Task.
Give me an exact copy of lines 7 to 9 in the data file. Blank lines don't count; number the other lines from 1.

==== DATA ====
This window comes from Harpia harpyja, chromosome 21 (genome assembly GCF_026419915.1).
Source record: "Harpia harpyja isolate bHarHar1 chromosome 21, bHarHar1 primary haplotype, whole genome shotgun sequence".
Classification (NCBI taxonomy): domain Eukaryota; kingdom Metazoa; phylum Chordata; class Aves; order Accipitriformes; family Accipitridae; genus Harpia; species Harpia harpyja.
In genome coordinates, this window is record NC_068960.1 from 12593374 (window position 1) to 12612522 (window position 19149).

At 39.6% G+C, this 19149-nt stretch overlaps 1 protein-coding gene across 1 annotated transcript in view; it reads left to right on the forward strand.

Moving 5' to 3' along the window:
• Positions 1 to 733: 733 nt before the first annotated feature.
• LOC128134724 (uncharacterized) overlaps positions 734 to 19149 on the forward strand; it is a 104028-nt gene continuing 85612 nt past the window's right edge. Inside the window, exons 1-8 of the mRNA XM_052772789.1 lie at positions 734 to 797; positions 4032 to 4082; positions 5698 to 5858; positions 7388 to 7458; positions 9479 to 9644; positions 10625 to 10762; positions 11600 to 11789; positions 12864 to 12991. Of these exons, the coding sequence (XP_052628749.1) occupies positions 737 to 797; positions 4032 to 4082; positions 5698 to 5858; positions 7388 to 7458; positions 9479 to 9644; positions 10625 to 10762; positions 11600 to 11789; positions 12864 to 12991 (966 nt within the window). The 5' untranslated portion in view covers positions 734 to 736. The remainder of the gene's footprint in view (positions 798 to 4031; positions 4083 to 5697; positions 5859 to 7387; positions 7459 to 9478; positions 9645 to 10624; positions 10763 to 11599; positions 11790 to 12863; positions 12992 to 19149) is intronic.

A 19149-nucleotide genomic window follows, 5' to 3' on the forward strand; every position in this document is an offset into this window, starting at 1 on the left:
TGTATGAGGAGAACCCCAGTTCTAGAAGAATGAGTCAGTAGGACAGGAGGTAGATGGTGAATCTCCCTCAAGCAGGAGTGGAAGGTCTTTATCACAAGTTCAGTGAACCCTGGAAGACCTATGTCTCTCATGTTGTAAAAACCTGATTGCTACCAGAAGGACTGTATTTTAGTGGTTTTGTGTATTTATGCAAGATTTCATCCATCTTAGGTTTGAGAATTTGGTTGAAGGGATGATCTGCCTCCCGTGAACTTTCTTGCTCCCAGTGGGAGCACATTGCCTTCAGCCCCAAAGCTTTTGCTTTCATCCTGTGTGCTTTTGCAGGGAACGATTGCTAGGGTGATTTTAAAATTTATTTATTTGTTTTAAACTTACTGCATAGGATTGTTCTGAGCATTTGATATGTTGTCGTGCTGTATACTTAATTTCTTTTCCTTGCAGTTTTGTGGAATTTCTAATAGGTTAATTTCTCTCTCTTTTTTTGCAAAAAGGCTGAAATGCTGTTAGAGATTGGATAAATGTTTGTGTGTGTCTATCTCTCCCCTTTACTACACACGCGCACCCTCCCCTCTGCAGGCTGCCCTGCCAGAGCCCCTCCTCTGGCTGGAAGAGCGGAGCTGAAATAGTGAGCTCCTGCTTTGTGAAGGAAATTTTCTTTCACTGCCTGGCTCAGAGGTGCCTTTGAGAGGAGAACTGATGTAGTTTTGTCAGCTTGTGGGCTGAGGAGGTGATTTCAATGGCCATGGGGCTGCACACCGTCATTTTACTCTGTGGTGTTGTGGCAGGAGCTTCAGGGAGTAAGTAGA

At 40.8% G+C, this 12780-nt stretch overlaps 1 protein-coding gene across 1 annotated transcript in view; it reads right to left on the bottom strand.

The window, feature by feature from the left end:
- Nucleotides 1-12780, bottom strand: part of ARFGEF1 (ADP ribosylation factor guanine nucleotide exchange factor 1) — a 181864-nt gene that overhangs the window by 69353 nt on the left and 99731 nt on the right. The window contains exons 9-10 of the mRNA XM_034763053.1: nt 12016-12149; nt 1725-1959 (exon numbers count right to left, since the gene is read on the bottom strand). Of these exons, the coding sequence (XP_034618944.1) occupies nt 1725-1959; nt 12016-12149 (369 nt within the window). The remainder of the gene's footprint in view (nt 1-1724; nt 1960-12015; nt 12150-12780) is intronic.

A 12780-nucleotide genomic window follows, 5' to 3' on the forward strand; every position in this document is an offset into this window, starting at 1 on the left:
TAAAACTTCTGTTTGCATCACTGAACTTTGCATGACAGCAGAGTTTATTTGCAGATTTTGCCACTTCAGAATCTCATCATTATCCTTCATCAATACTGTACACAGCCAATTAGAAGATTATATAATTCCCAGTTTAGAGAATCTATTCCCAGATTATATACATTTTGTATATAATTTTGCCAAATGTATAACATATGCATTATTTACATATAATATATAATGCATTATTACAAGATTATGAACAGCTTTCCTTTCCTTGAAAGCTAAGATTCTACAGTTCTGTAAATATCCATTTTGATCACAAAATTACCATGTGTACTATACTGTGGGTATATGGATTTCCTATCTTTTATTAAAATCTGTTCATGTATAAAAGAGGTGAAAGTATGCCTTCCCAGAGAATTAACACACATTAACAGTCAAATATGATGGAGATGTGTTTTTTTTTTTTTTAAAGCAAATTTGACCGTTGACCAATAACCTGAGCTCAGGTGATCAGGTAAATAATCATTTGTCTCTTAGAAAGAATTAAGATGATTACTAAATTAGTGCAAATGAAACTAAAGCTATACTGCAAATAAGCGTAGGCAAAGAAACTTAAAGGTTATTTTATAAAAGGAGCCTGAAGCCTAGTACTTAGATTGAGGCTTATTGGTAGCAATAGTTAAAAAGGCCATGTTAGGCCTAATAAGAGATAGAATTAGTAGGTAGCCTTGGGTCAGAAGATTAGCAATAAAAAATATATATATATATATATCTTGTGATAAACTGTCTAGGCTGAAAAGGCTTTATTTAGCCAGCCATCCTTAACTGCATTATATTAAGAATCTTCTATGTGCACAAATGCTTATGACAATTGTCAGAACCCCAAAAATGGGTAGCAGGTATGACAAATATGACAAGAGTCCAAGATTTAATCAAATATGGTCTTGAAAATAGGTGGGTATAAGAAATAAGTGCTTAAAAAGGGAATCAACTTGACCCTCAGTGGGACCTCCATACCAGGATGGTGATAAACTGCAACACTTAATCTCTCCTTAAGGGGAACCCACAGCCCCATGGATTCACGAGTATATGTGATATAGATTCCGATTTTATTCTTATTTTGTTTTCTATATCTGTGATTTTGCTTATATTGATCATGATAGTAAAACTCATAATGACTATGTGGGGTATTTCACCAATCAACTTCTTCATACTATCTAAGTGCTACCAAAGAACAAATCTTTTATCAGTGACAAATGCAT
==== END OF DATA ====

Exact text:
• Positions 1 to 733: 733 nt before the first annotated feature.
• LOC128134724 (uncharacterized) overlaps positions 734 to 19149 on the forward strand; it is a 104028-nt gene continuing 85612 nt past the window's right edge. Inside the window, exons 1-8 of the mRNA XM_052772789.1 lie at positions 734 to 797; positions 4032 to 4082; positions 5698 to 5858; positions 7388 to 7458; positions 9479 to 9644; positions 10625 to 10762; positions 11600 to 11789; positions 12864 to 12991. Of these exons, the coding sequence (XP_052628749.1) occupies positions 737 to 797; positions 4032 to 4082; positions 5698 to 5858; positions 7388 to 7458; positions 9479 to 9644; positions 10625 to 10762; positions 11600 to 11789; positions 12864 to 12991 (966 nt within the window). The 5' untranslated portion in view covers positions 734 to 736. The remainder of the gene's footprint in view (positions 798 to 4031; positions 4083 to 5697; positions 5859 to 7387; positions 7459 to 9478; positions 9645 to 10624; positions 10763 to 11599; positions 11790 to 12863; positions 12992 to 19149) is intronic.

A 19149-nucleotide genomic window follows, 5' to 3' on the forward strand; every position in this document is an offset into this window, starting at 1 on the left: